By Richard Edwards in Umm Qasr, Southern Iraq
Muddy roads turned to dust tracks; the surrounding sea even sparkled a brilliant blue.
And with the heat came hope – a ship carrying 650 tonnes of aid, the basic beginnings of a brighter future.
In the centre of town a pipe factory reopened and a temporary town council took charge.
A water pipeline and a granary are due within 48 hours, electricity, schools, hospitals and industry will follow.
This is the beginning of a fresh dawn, the birth of the first town in a new Iraq. Colonel Steve Cox, deputy commander of 3 Commando Brigade Royal Marines and temporary Mayor of Umm Qasr, said the area is beginning to take shape.
“People are returning to work, we have some town leaders and rebuilding has begun.
“To see Galahad in dock is highly symbolic. It is a sign that we are in control of this great port.
“It is important to show the rest of Iraq what is happening here to prove there is life beyond this.” When Royal Marines took Umm Qasr five days ago, they found a sprawling, squalid port where everything blended into the same brown-coloured backdrop. They saw an abundance of railway tracks, paved roads and impressive buildings. But its litter-strewn, stark and stenching streets all smacked of neglect.
The people, so happy to see British troops, were still scared.
Captain Ollie Lee of 42 Commando said: “The first thing we had to do was establish security.
“We took to the streets on foot patrols, showing a smiling face and a firm hand.” Within days 20 key Ba’ath party men and criminals had been arrested, their weapons destroyed, their despotic influence crushed.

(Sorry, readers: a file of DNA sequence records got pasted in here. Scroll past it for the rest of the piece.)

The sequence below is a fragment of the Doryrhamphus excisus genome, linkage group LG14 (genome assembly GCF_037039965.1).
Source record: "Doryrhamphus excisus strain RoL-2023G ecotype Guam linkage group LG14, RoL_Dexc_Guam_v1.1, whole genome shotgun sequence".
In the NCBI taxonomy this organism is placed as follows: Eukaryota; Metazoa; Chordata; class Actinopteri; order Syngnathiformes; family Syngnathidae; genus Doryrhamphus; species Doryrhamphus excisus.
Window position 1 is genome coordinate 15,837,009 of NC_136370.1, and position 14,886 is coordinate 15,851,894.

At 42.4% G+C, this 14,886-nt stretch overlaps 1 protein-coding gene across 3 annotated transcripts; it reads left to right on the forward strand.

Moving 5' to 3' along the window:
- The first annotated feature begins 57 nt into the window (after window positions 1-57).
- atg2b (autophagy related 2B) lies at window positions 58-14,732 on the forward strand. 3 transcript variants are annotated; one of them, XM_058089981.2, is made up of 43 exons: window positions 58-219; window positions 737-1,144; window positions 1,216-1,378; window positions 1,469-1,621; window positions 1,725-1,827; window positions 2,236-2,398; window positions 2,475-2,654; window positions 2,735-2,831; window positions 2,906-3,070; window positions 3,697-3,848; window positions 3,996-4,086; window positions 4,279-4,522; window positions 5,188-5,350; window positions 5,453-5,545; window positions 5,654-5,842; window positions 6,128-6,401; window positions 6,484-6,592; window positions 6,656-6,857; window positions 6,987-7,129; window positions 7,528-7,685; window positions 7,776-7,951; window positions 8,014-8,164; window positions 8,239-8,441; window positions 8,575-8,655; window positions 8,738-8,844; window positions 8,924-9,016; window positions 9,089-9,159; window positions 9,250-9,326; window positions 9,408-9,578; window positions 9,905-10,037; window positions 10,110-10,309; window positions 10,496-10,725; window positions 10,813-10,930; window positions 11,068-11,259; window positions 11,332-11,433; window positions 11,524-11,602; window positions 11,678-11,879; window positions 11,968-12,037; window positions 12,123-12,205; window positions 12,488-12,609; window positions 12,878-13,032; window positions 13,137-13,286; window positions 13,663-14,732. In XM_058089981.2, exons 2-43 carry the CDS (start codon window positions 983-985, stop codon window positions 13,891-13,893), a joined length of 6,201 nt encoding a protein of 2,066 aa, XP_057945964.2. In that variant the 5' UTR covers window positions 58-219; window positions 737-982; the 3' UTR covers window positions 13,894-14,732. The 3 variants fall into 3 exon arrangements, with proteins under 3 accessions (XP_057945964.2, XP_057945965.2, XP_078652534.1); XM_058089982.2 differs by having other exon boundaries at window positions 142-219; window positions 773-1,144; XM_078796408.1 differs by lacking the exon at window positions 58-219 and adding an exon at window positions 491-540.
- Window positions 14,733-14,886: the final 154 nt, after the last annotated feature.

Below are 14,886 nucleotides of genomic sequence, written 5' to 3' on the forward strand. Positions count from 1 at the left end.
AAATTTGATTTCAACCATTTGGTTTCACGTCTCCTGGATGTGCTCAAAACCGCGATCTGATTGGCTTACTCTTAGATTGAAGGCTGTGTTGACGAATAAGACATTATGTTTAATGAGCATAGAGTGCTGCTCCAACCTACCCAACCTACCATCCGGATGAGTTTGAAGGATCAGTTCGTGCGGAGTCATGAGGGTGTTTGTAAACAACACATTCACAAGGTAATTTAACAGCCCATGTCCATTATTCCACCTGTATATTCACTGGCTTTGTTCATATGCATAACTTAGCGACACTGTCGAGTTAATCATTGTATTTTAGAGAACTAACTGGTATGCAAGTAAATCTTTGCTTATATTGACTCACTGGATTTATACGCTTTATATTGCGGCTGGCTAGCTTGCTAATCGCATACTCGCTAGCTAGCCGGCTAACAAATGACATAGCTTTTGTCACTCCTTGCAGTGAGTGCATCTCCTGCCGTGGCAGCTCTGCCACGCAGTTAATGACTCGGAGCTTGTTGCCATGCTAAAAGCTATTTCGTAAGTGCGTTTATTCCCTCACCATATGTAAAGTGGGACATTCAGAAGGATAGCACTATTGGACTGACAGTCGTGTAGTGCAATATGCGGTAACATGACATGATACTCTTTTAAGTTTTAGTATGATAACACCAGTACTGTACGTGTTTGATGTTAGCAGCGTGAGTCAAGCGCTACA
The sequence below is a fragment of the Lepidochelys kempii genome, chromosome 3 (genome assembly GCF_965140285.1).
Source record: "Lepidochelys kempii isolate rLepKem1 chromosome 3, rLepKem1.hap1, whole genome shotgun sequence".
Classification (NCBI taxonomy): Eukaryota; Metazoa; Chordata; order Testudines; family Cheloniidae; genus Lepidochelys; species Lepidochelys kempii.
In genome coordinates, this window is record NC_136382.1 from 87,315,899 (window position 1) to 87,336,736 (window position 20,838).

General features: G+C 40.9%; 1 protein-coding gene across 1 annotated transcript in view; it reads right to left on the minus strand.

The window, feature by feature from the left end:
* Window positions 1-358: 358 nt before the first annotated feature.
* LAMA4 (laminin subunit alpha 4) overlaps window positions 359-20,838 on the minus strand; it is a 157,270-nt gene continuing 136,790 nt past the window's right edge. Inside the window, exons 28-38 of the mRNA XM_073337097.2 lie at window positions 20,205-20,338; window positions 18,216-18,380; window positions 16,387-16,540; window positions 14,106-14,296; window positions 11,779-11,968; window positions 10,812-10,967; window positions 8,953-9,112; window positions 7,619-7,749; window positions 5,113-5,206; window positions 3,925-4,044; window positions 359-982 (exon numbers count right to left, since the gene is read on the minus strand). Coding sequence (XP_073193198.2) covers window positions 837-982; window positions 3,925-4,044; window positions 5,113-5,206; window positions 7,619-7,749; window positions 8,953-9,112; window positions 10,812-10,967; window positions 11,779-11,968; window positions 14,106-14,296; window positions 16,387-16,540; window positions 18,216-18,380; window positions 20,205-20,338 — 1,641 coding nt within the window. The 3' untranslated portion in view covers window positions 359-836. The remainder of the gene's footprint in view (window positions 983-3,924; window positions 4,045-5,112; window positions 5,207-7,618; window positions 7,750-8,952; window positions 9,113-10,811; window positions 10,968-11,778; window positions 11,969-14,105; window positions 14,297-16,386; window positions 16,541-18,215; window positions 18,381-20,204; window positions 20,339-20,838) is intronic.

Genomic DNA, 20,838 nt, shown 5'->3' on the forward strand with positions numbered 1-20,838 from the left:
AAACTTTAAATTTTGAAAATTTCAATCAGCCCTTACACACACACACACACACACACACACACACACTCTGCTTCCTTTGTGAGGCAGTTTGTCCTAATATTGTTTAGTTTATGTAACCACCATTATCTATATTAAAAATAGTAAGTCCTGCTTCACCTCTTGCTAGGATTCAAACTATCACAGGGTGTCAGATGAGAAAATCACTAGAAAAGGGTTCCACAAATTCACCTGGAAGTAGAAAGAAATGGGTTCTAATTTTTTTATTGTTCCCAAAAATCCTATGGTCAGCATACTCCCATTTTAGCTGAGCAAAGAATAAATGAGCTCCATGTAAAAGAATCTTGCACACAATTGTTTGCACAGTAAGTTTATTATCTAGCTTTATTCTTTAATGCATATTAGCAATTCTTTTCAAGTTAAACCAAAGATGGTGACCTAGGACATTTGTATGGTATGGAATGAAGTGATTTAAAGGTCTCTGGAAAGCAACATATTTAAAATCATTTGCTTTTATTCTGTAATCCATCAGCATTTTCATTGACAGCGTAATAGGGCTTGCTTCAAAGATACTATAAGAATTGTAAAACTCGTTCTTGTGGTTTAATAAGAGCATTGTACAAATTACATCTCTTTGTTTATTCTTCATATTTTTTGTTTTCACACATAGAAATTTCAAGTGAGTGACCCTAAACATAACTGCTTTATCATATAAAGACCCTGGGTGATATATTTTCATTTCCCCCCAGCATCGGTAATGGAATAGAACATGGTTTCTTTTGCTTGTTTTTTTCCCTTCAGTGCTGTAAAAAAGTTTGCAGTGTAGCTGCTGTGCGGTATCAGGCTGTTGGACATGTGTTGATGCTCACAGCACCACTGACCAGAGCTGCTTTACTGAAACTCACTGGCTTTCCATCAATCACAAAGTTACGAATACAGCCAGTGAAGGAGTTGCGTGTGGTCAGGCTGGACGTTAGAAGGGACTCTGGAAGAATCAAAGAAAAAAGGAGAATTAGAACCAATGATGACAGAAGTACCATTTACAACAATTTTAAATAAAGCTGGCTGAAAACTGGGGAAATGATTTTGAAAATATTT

Now Commandos on patrol have discarded their protective helmets – replaced instead by the famous Green Beret. Captain Lee said: “The most important thing now is the humanitarian aid, because the people are in need.
“It starts on the streets, building confidence, our soldiers giving out rations and water.
“That provides the blocks that the rest can build on.” With Marines on the streets, the people of Umm Qasr at last feel safe.
Yesterday they watched the mighty ship Galahad dock, carrying water, blankets, shelter and food… a symbol of hope for all of Iraq.
No less inspiring, however, was the sight of the doors opening on an ugly, battered, rectangular block factory.
It meant people were returning to work and a degree of normality had been restored. Tomorrow a pipeline from Kuwait will open, distributing 20,000 litres of water to four points in town every three hours.
Then next week a grain ship will dock and bread will become abundant.
Meanwhile, a six-man town council of volunteer doctors and teachers has begun the long process of regeneration.
The infrastructure is here, the transport systems, buildings and two large forts, and so is a will and hunger for change.
Captain Lee said: “We are providing a security envelope in the early stages of regeneration. But the principle behind what we are doing is to empower the population to take control of itself.”